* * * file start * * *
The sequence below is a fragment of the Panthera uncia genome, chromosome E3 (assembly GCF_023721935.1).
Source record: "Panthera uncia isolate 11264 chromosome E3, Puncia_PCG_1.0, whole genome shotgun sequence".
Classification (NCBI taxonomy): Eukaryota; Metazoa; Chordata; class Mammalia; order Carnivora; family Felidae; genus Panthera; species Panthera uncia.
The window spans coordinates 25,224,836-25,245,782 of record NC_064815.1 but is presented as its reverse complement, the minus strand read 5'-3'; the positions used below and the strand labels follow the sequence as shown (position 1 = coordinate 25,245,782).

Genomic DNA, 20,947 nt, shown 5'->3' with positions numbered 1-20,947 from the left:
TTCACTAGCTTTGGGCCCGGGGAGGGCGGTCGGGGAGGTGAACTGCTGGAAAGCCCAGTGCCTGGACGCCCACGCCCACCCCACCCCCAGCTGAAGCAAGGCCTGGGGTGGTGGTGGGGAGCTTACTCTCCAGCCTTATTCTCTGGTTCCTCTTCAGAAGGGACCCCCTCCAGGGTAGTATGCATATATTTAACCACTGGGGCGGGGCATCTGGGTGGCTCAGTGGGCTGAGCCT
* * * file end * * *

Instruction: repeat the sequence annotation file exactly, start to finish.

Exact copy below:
The sequence below is a fragment of the Panthera uncia genome, chromosome E3 (assembly GCF_023721935.1).
Source record: "Panthera uncia isolate 11264 chromosome E3, Puncia_PCG_1.0, whole genome shotgun sequence".
Classification (NCBI taxonomy): Eukaryota; Metazoa; Chordata; class Mammalia; order Carnivora; family Felidae; genus Panthera; species Panthera uncia.
The window spans coordinates 25,224,836-25,245,782 of record NC_064815.1 but is presented as its reverse complement, the minus strand read 5'-3'; the positions used below and the strand labels follow the sequence as shown (position 1 = coordinate 25,245,782).

Genomic DNA, 20,947 nt, shown 5'->3' with positions numbered 1-20,947 from the left:
TTCACTAGCTTTGGGCCCGGGGAGGGCGGTCGGGGAGGTGAACTGCTGGAAAGCCCAGTGCCTGGACGCCCACGCCCACCCCACCCCCAGCTGAAGCAAGGCCTGGGGTGGTGGTGGGGAGCTTACTCTCCAGCCTTATTCTCTGGTTCCTCTTCAGAAGGGACCCCCTCCAGGGTAGTATGCATATATTTAACCACTGGGGCGGGGCATCTGGGTGGCTCAGTGGGCTGAGCCT